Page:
NJ Hispanic Research & Information Center Newark Public Library

JESÚS PADILLA
UNDERSHERIFF, CIVIL PROCESS DIVISION, ESSEX COUNTY SHERIFF'S OFFICE

Jesus Padilla

Jesús Padilla was born in Cabo Rojo, Puerto Rico in 1941. He moved to New York City in 1955, joining his parents who had migrated to the mainland two years previous. After his parents' separation, Mr. Padilla moved to Newark, New Jersey with his father. Mr. Padilla joined the United States Navy after graduating from high school, and served in Vietnam. He had an interest in a career in law enforcement and, after returning from deployment, he joined the Newark Police Department in 1967, just prior to the start of the Newark Riots. With the rising unrest in the city, Mr. Padilla was assigned to the Community Relations Bureau and served as a police department spokesperson with various Latino community organizations. He also helped spearhead a program to increase the number of Latino police officers by recruiting high school students who were encouraged to finish their education in order to take advantage of the career opportunities in the police department. Additionally, during his time at the Newark Police Department, Mr. Padilla was able to take advantage of his Veterans Affairs (VA) benefits, and received his bachelor's in political science. After retiring from the police department, Jesús Padilla was elected to the Freeholder Board and later appointed Undersheriff, Civil Process Division, of Essex County.
Prepared by Elizabeth Parker, Associate Archivist.

 

Hear Jesus Padilla discuss his experience as a police officer during the 1967 Newark Riots:



Text of Audio Quote:
[Text edited for clarity. For a full verbatim transcript of the quote, please see p. 22–23 of the complete interview transcript.]

"During the riots, I think having come home from Vietnam recently helped me adapt to it because I have seen [gun]fire, bullet sounds, it didn't bother me at all. So, I adapted, I thought I was back in Vietnam, that's how I felt. I mean, there's still fear that you're going to get hit, but we found out that the black community, when they took to the streets, they didn't have any weapons; they did not have any weapons. I mean, there [was] a lot of bullets fired, people were killed, but I believe that most of them, deep inside, I didn't see any black members of the community up there with weapons. Most of the shooting was done by National Guardsmen and State Troopers and our Newark Police. So, you know, it just goes to show you, even I believe the report that was done by the Commission of the [19]67 Disturbance—it wasn't a riot, it was a disturbance—they agree with that, that there were no weapons. We didn't lock [up] anybody with a weapon, machete I saw, I locked up a guy with a machete. He was coming at me, I told him, I drew my weapon and said, "Listen, you have a choice, put it down, or you’'re going to get killed." Thank God the guy put the weapon down, we locked him up. But, it's scary, but then again, I didn't see, to this day I still say anywhere I go, I didn't see any weapons in the black community..., can’'t say that we confiscated any weapons, some people might say that. You know, cops are known through[out] history to plant weapons, you know, the city of New York, maybe New York is the best. They shoot you, you come up with a weapon somehow, you got a weapon, I think if we confiscated any guns, it must have been planted. But no, I didn't see any weapons and I spent every day, we were working, we started working 16 hour shifts."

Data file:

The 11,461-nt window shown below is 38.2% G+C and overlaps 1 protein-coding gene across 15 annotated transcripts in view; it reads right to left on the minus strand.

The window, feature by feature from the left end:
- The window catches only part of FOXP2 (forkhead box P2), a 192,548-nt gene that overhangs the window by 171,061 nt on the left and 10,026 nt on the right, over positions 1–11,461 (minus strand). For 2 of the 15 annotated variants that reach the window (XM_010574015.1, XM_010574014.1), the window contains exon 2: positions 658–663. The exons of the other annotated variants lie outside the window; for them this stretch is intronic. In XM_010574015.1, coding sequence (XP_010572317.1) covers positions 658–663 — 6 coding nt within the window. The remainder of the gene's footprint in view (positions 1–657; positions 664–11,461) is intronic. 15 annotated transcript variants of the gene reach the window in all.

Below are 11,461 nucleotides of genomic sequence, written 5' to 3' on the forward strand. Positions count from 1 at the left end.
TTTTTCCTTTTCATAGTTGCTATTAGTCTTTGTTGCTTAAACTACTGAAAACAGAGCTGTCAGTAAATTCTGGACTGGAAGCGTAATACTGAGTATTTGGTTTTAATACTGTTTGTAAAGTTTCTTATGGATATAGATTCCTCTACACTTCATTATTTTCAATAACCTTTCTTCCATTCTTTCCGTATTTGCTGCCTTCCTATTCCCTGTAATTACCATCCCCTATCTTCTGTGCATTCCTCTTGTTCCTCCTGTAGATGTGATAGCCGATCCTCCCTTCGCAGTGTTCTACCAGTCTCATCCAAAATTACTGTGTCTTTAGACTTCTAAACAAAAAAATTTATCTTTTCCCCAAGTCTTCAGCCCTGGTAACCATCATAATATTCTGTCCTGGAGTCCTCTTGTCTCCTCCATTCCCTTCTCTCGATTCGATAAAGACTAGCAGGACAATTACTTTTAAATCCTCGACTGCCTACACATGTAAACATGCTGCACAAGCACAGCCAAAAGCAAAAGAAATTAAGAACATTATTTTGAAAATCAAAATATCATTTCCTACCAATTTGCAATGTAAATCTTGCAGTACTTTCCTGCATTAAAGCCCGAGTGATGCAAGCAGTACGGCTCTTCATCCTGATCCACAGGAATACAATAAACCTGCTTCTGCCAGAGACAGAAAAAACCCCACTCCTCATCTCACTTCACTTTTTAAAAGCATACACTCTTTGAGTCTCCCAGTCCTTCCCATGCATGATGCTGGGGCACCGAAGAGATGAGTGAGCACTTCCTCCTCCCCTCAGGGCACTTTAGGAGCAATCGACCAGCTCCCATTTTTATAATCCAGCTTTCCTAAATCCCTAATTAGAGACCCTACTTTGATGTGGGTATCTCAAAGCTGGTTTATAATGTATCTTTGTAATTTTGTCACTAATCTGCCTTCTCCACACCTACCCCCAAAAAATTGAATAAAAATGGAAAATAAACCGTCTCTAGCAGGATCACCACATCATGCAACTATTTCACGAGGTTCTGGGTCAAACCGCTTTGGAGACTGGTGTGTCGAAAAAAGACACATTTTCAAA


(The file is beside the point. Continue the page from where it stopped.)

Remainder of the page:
For an extensive and specific list of peoples, places, organizations and topics discussed in this oral history, please see the Interview Transcript Index.

Access to full verbatim interview transcripts and audio recordings are available by appointment only. Contact an NJHRIC archivist at njhric@npl.org, (973) 733–4791, or via mail, NJHRIC at The Newark Public Library, 5 Washington Street, Newark, NJ 07102 with your request.

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This project was made possible by a grant from the New Jersey Historical Commission, a division of the Department of State and the New Jersey Council for the Humanities, a state partner of the National Endowment for the Humanities. Any views, findings, conclusions or recommendations expressed in this project do not necessarily represent those of the National Endowment for the Humanities or the New Jersey Council for the Humanities.

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